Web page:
You have your idea, you have your team and now you are ready to launch your new company. Here are two legal pitfalls that can seriously jeopardize the long-term viability of your startup if not taken care of out of the gate:

1. Failure to align founder expectations. The quickest way to kill your startup is to have misalignment of founders’ expectations.

a. Founder ownership allocation.  Who is contributing intellectual property, who is contributing cash, and how much ownership will be allocated to each founder? Who will have voting control (e.g., will major decisions require the approval of a majority or require unanimity)?

b. Founder time commitment. What is the expected time commitment for each founder? E.g., full-time or part-time and how many years/months will the founders dedicate to making sure the company is able to get off the ground (before they go looking for another job)? Will the founders be allowed to pursue other business ventures and/or jobs? Will all or a portion of each founders’ stock be subject to a founder stock repurchase agreement with reverse vesting schedule, and if so, what is the vesting term?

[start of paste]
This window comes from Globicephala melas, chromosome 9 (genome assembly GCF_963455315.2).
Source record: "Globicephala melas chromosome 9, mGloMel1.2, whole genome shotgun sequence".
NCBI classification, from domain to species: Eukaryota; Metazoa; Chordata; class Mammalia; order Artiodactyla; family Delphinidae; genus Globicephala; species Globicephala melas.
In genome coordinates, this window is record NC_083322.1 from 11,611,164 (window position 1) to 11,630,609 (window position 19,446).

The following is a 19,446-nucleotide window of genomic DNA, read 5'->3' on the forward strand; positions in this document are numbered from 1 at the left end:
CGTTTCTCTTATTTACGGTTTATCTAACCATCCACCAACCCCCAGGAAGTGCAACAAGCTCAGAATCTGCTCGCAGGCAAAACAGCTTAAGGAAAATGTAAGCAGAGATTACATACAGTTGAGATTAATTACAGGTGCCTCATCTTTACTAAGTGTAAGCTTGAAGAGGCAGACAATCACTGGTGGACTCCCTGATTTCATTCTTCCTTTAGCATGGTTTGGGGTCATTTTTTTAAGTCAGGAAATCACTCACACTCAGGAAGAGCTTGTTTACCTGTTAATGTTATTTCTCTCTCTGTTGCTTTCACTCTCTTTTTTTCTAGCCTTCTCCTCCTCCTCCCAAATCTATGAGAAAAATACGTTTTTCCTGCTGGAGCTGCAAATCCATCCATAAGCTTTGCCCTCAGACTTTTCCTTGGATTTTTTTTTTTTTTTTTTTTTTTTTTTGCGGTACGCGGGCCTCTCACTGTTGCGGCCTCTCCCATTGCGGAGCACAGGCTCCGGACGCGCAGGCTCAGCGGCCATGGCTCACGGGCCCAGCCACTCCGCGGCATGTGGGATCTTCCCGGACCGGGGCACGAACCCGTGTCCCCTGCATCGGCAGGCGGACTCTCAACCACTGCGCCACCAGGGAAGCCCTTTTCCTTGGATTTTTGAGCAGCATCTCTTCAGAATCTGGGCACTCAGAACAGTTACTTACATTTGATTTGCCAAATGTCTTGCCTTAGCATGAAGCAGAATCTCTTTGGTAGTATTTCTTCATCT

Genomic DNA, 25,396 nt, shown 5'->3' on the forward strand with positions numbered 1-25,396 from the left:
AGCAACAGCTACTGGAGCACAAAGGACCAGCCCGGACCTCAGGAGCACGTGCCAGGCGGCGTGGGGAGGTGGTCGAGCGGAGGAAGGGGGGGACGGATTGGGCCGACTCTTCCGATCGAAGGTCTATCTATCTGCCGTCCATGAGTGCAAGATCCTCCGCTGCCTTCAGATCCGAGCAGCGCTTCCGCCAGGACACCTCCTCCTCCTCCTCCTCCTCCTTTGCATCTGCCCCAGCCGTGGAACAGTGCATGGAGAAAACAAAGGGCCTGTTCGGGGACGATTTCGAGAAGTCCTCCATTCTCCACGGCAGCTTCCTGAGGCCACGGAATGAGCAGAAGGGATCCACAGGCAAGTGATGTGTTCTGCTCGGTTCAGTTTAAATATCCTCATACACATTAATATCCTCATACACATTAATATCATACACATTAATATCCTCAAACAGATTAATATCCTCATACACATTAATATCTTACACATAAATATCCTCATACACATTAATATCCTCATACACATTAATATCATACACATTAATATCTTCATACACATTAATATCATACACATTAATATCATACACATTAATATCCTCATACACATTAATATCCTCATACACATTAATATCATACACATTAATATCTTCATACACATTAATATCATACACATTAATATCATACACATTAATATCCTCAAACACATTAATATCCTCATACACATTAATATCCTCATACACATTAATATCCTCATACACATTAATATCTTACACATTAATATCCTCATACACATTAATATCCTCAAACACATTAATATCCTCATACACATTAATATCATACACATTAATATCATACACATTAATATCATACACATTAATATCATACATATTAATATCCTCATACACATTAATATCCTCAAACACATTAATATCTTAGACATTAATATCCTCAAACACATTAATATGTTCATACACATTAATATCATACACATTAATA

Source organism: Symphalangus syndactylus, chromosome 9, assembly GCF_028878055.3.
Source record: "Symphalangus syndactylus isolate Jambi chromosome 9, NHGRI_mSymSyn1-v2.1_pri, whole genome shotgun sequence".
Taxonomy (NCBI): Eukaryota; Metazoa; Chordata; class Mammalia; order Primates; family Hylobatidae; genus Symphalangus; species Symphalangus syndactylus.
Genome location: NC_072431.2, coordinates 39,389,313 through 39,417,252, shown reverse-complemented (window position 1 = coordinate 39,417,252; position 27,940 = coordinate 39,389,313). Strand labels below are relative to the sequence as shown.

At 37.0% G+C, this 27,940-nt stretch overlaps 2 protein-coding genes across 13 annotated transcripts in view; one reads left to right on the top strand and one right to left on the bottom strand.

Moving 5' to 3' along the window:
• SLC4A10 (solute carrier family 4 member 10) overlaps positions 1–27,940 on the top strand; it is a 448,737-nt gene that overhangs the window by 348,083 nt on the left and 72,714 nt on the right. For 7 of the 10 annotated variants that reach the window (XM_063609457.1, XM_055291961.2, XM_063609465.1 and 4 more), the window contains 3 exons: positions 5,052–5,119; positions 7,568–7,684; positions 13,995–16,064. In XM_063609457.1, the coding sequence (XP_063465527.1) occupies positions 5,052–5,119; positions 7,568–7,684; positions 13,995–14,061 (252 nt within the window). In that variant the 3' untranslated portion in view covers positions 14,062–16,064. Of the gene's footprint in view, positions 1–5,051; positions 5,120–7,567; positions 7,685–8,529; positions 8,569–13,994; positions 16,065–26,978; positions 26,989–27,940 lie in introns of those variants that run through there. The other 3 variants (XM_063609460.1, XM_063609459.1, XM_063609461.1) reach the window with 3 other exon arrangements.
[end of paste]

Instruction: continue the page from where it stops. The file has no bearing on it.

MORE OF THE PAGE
2. Failure to secure your intellectual property. Everyone knows that it is critical to protect your company’s intellectual property, but the first step is making sure your company actually owns the intellectual property. In the flurry of activity surrounding company formation, an often overlooked step is to make sure all founders and consultants assign their work product (both initial and going forward work product) to the company before they begin work. Attempting to obtain retroactive assignments of intellectual property can be difficult and expensive.

I recall one situation where two founders developed some technology and then formed a company to commercialize the same. Fast forward a year later, and while the technology was gaining significant customer traction, the relationship between the two founders was becoming increasingly contentious and the founders (not-so-amicably) decided to part ways (one founder left the company and the other stayed put). Neither founder had properly assigned their ownership in the underlying intellectual property to the company. The founder who left the company then licensed the intellectual property to a competitor.